Matthew Polly's Bruce Lee: A Life is the definitive and authoritative biography fans of the Little Dragon have been waiting to read for more than four decades. This mammoth, 650-page book about the martial arts film superstar who died at age 32 is packed with new information and, like its subject, moves with lightning speed and grace.
The quick-tempered but philosophical Chinese American actor is a fascinating study in contrasts. As Polly (American Shaolin and Tapped Out) writes, Lee's "internal dichotomy and conflict between his punkish personality and monkish insights would define his adult life." As a juvenile, Lee made 19 films in China. But when he moved to the U.S., he found Hollywood difficult to navigate. While waiting for his big break, Lee taught martial arts, wrote a book and founded the martial arts form Jeet Kune Do. Hong Kong producer Raymond Chow rescued him from supporting roles, offering him leading roles in The Big Boss and Fist of Fury, and a chance to star in, direct and write The Way of the Dragon. The international success of these three films led to Lee starring in the first-ever Hong Kong-American co-production, Enter the Dragon. Before that film's premiere in 1973, Lee died from a cerebral edema (brought on by heat stroke, Polly persuasively argues). Chow's stage-managed cover-up (obscuring that Lee died at his mistress's apartment) fueled decades of conspiracy rumors.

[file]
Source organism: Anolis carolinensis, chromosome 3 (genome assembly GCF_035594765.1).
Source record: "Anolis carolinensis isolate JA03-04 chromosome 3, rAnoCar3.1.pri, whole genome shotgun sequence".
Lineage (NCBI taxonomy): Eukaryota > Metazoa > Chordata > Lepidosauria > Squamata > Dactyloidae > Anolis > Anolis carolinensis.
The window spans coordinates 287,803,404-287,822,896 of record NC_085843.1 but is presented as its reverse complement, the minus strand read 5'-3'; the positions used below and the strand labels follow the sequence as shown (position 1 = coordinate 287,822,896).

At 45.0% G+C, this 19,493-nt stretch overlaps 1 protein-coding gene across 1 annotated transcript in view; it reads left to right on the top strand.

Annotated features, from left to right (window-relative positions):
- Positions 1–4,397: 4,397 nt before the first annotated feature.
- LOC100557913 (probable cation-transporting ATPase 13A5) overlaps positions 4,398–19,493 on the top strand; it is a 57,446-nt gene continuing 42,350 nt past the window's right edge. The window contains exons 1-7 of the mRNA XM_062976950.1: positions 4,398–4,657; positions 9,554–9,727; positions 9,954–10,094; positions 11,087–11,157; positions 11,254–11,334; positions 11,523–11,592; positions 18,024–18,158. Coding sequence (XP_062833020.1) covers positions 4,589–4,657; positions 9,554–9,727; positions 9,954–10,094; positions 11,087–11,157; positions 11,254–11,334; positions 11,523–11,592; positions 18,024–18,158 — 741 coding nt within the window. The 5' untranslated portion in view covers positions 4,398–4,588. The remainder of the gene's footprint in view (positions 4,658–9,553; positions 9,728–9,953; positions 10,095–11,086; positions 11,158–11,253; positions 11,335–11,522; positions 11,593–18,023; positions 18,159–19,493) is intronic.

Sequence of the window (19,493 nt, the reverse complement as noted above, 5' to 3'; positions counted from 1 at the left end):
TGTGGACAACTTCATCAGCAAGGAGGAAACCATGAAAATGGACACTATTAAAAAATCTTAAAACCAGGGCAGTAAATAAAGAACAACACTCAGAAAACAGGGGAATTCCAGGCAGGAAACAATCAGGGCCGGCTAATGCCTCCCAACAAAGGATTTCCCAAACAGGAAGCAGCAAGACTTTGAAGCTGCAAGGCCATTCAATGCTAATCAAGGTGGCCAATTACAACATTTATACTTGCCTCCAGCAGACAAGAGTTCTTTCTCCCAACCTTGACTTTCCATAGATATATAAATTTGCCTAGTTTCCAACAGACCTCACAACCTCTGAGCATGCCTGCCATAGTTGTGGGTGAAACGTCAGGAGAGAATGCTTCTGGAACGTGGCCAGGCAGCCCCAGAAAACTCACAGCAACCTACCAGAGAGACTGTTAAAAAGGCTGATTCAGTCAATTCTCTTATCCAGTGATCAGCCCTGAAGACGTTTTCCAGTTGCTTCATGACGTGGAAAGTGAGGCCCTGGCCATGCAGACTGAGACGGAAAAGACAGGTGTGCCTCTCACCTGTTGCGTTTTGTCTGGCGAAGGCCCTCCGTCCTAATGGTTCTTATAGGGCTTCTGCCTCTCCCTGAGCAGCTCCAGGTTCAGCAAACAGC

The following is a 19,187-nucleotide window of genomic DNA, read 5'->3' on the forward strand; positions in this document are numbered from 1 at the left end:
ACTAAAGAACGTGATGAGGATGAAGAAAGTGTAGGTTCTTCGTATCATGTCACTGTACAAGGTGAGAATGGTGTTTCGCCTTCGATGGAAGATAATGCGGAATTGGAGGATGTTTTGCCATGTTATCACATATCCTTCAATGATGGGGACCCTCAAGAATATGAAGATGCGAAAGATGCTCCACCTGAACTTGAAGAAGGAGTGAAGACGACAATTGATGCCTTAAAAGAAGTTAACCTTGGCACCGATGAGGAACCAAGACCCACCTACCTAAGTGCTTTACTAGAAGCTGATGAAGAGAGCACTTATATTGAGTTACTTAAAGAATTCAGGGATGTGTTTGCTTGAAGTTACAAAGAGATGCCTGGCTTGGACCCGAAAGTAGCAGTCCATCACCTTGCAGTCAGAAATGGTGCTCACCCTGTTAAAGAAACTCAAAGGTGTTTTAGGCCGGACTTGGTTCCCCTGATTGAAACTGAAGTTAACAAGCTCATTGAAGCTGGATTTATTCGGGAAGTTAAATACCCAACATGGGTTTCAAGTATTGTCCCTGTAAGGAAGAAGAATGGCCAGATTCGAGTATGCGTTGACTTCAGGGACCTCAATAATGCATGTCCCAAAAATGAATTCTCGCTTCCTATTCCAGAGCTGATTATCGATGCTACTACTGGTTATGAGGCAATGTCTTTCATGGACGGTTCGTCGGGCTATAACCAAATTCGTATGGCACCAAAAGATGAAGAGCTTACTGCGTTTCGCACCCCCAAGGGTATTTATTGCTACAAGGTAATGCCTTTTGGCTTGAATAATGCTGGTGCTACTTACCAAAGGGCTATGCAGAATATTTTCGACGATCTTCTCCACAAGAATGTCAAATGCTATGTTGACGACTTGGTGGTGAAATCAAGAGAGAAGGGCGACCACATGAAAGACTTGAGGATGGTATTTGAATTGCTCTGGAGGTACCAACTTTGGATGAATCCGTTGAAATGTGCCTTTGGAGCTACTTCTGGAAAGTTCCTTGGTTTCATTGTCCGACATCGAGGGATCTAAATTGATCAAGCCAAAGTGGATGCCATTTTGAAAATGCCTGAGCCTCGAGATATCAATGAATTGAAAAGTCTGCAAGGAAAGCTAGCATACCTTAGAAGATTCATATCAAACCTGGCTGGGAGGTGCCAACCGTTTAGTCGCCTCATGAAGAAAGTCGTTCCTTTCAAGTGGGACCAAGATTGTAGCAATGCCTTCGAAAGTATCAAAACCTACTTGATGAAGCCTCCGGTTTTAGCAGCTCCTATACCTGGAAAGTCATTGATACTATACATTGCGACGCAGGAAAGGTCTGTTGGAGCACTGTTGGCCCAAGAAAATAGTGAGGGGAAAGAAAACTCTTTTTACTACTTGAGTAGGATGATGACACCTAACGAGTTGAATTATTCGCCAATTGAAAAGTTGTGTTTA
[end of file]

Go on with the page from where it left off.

Polly's meticulously researched and superbly written biography is a delight. (Even his 100 pages of footnotes are pithy and revelatory.) Bruce Lee: A Life is a spectacularly entertaining and candid biography that separates the myth and the man. --Kevin Howell, independent reviewer and marketing consultant